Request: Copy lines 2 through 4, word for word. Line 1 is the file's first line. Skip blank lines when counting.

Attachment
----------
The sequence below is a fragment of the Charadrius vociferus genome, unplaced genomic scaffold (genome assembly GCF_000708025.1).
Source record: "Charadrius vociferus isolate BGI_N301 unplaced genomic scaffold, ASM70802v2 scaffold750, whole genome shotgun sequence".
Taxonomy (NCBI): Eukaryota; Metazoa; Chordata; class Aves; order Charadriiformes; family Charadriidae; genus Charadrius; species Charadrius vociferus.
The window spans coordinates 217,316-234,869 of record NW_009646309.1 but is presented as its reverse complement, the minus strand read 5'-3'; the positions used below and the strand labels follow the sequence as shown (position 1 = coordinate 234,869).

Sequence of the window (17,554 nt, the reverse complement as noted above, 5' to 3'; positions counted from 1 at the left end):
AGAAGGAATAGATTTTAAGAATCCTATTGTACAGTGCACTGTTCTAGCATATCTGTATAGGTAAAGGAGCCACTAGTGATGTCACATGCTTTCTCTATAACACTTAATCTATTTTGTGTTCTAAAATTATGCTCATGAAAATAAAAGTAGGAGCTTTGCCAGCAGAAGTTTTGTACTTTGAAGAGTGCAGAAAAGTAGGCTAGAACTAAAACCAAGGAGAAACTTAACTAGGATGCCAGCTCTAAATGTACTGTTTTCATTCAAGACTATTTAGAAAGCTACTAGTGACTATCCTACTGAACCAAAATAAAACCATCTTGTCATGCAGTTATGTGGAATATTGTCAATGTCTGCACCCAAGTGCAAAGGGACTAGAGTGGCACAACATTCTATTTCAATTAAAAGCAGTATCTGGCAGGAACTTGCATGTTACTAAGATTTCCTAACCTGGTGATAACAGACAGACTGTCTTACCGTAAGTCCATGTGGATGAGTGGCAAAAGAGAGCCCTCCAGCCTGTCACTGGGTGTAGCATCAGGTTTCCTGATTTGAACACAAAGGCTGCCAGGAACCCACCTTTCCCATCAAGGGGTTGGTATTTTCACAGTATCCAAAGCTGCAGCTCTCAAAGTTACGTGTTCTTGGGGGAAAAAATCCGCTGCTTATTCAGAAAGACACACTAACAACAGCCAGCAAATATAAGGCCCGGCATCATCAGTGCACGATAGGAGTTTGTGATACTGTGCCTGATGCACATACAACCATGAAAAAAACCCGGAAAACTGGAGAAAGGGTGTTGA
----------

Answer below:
Source record: "Charadrius vociferus isolate BGI_N301 unplaced genomic scaffold, ASM70802v2 scaffold750, whole genome shotgun sequence".
Taxonomy (NCBI): Eukaryota; Metazoa; Chordata; class Aves; order Charadriiformes; family Charadriidae; genus Charadrius; species Charadrius vociferus.
The window spans coordinates 217,316-234,869 of record NW_009646309.1 but is presented as its reverse complement, the minus strand read 5'-3'; the positions used below and the strand labels follow the sequence as shown (position 1 = coordinate 234,869).